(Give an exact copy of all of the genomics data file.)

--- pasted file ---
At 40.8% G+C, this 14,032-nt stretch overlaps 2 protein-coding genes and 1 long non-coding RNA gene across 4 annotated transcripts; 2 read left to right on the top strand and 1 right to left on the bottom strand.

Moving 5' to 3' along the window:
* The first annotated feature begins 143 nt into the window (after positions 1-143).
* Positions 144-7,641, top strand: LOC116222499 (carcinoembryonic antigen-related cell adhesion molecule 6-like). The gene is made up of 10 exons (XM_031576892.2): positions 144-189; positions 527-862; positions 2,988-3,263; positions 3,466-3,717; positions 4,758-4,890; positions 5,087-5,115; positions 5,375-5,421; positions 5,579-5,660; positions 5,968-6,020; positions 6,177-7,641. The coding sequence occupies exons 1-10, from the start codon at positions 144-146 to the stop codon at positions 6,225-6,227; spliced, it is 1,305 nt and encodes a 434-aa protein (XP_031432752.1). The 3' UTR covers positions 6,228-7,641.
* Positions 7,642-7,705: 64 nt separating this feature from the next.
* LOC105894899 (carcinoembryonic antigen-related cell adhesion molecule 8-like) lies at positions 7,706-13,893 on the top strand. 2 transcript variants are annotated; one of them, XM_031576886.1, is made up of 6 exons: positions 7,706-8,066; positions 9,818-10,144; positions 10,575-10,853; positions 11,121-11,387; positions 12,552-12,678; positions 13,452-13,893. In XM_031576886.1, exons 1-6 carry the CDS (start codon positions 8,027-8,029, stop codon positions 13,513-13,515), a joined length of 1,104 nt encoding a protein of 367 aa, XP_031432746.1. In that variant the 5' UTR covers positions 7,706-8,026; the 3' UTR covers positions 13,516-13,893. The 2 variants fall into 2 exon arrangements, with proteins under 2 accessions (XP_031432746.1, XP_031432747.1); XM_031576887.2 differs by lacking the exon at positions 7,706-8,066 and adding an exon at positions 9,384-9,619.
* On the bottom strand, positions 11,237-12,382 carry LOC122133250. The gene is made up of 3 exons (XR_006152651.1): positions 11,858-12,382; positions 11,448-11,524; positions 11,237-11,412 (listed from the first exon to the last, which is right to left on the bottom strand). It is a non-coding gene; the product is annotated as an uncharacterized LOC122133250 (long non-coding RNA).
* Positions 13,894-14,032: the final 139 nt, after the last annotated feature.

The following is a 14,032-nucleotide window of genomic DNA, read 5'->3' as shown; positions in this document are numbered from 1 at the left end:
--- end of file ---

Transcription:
At 40.8% G+C, this 14,032-nt stretch overlaps 2 protein-coding genes and 1 long non-coding RNA gene across 4 annotated transcripts; 2 read left to right on the top strand and 1 right to left on the bottom strand.

Moving 5' to 3' along the window:
* The first annotated feature begins 143 nt into the window (after positions 1-143).
* Positions 144-7,641, top strand: LOC116222499 (carcinoembryonic antigen-related cell adhesion molecule 6-like). The gene is made up of 10 exons (XM_031576892.2): positions 144-189; positions 527-862; positions 2,988-3,263; positions 3,466-3,717; positions 4,758-4,890; positions 5,087-5,115; positions 5,375-5,421; positions 5,579-5,660; positions 5,968-6,020; positions 6,177-7,641. The coding sequence occupies exons 1-10, from the start codon at positions 144-146 to the stop codon at positions 6,225-6,227; spliced, it is 1,305 nt and encodes a 434-aa protein (XP_031432752.1). The 3' UTR covers positions 6,228-7,641.
* Positions 7,642-7,705: 64 nt separating this feature from the next.
* LOC105894899 (carcinoembryonic antigen-related cell adhesion molecule 8-like) lies at positions 7,706-13,893 on the top strand. 2 transcript variants are annotated; one of them, XM_031576886.1, is made up of 6 exons: positions 7,706-8,066; positions 9,818-10,144; positions 10,575-10,853; positions 11,121-11,387; positions 12,552-12,678; positions 13,452-13,893. In XM_031576886.1, exons 1-6 carry the CDS (start codon positions 8,027-8,029, stop codon positions 13,513-13,515), a joined length of 1,104 nt encoding a protein of 367 aa, XP_031432746.1. In that variant the 5' UTR covers positions 7,706-8,026; the 3' UTR covers positions 13,516-13,893. The 2 variants fall into 2 exon arrangements, with proteins under 2 accessions (XP_031432746.1, XP_031432747.1); XM_031576887.2 differs by lacking the exon at positions 7,706-8,066 and adding an exon at positions 9,384-9,619.
* On the bottom strand, positions 11,237-12,382 carry LOC122133250. The gene is made up of 3 exons (XR_006152651.1): positions 11,858-12,382; positions 11,448-11,524; positions 11,237-11,412 (listed from the first exon to the last, which is right to left on the bottom strand). It is a non-coding gene; the product is annotated as an uncharacterized LOC122133250 (long non-coding RNA).
* Positions 13,894-14,032: the final 139 nt, after the last annotated feature.

The following is a 14,032-nucleotide window of genomic DNA, read 5'->3' as shown; positions in this document are numbered from 1 at the left end: